On 16 November, while celebrating the anniversary of the adoption of the Constitution of India, Lok Sabha Speaker Om Birla dutifully lauded our national document for providing everyone the right to equality. It was understandably not the occasion to recount what is the reality in practice. With the advent of the Hindu Code Bill in 1955, polygamy was abolished but not for all men. The Sharia continued to be in vogue, which allows some men to have four wives at a time. When the Constitution permits the practice of two laws in one country, how can there be equality? Article 44 did provide for a uniform civil code to be framed but little has been done so far.

Rather similarly, Article 30 gives a special right to all minorities only for setting up and running educational institution freely whereas the majority community is required to seek the consent of the prescribed authorities. Since the Right to Education Act was passed in 2009, all schools, except the minority ones, must teach 25 per cent children of economically weaker sections without charging fees. Why not also the minority run schools?

If there were no hurry, why was the Government of India Act of 1935 used as a skeleton for framing the Constitution and various other articles added as fat and muscle? The 1935 Act was passed by the British Parliament for governing its Indian empire more effectively and not for developing a free country. If the British laws were satisfactory, someone could ask as why we asked for Independence? In the event the Constitution was a compromise between communities, why should this have been necessary on the morrow of Partition, which gave the Muslims their homeland when no other minority had asked for any special concession?

In any case, Mohammad Ali Jinnah had insisted that Muslims were not a minority but a nation and he stressed his Two-Nation theory in several speeches. Moreover, as early as 1877 and 1878 at Meerut and Lucknow respectively, Sir Sayyid Ahmad Khan had declared that the Hindus and Muslims were separate nations.

In the course of the first 50 years of the life of the Constitution, it was amended 83 times and by January 2020 the total of amendments had reached 104 passed; nearly one and a half amendment per year. The U.S.A. over 239 years has amended its Constitution only 26 times; Japan since 1945 only once. This also indicates that the Indian Constitution was finalized without having sufficient time, thought and homework or was a compromise document, and therefore had to be amended frequently.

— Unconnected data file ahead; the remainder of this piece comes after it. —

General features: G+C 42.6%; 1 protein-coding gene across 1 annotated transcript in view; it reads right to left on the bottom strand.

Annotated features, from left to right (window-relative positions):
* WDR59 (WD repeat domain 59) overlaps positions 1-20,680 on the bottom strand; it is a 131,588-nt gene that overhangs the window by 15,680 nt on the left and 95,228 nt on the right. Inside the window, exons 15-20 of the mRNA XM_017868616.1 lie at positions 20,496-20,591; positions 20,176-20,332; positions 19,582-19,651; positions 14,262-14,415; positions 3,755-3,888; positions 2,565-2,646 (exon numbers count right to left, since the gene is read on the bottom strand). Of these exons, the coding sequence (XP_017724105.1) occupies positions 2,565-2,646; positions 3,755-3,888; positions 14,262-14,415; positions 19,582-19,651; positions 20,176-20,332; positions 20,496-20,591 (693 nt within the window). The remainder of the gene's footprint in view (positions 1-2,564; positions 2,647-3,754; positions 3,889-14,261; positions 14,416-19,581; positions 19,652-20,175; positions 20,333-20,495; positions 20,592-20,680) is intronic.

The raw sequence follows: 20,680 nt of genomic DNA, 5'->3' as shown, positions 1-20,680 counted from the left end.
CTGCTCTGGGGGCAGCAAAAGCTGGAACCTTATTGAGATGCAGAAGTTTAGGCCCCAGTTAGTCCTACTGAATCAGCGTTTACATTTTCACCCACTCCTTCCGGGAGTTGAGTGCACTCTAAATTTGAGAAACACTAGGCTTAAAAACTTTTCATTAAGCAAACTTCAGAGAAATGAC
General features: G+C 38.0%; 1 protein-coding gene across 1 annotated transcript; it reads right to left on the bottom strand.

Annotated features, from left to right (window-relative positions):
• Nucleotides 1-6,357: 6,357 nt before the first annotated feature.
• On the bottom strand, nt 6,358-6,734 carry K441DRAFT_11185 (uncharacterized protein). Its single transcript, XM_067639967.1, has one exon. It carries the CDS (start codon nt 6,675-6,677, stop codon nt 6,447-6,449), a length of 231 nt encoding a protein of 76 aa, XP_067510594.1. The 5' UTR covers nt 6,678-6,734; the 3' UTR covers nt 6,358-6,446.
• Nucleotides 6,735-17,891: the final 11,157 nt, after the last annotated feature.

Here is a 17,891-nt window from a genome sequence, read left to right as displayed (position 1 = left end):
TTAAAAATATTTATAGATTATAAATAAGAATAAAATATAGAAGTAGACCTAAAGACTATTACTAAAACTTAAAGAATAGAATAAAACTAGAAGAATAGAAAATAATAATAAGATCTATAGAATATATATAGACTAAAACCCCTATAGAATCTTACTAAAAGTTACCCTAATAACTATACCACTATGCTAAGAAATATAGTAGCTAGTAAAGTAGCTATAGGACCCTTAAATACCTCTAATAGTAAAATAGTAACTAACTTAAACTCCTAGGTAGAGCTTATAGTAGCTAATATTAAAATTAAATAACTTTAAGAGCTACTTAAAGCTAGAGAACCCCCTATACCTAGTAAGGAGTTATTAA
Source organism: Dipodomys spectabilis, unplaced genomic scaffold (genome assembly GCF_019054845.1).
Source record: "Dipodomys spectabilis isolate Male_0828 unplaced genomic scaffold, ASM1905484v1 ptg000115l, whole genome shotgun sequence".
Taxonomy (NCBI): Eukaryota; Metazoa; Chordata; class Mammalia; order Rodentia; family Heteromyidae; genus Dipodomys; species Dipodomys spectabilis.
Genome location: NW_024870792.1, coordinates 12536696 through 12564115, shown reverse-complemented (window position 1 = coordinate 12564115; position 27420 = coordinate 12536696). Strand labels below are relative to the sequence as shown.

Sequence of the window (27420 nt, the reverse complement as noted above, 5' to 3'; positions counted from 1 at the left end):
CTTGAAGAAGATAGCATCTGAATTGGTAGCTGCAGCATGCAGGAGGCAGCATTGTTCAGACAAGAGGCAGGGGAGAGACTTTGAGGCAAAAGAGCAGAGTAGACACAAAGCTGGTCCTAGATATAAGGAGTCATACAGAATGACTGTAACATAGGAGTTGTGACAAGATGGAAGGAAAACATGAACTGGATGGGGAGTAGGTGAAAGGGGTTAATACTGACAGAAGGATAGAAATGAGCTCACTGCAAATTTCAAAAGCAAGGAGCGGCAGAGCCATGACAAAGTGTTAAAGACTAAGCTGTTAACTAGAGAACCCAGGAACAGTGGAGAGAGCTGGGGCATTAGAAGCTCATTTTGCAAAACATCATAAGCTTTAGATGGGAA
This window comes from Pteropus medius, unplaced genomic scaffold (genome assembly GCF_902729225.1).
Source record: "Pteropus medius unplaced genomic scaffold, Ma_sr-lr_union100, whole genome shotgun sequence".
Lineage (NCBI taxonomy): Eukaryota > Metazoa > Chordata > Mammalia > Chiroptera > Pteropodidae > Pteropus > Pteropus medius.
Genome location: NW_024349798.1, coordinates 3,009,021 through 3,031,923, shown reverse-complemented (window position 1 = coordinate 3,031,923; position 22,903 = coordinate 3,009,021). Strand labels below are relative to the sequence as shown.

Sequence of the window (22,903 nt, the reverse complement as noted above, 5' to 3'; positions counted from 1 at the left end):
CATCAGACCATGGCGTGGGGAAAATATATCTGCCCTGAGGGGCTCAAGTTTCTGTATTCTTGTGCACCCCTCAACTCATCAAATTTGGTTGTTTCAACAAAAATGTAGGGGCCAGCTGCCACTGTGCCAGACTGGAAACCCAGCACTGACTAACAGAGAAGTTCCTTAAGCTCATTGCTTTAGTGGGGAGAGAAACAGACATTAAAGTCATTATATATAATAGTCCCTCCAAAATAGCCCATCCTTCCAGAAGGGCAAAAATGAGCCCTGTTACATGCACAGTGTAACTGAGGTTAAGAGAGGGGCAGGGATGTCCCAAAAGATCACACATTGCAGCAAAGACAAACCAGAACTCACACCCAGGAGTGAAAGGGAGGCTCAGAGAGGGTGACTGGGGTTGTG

Apart from the 140 amendments proposed over the years and 104 of them passed, we have taken the Constitution lightly. Take erstwhile Articles 370 and 35A, abolished a year ago, which were called temporary, passed only by the Cabinet and not even shown to the Parliament. The erstwhile Planning Commission, which was to steer the country’s economic development, was established by a Cabinet decision. These are only some examples which make one wonder whether a tome should not be attempted on the constitutional history of Independent India. Frankly, our national document is so often mentioned in media, especially in television debates, more because of those who wish to overlook the Partition to duck their forefathers’ guilt for causing it. Acharya Durga Das Basu, Padma Bhushan, retired judge of the Calcutta High Court in his book on the Constitution suggested that by the year 2,000, the document be thoroughly revised. It had been amended 83 times on a piecemeal basis over five decades. He felt that a commission should be set up with eminent experts and a comprehensive new draft should be prepared. He exhorted the commission, if and when appointed, to remember that its new draft should be suited to the genius of the Indian people and not be a slavish imitation of the West. Moreover, its 442 Articles (then in 2,000 AD) made it by far the longest such national document in the world.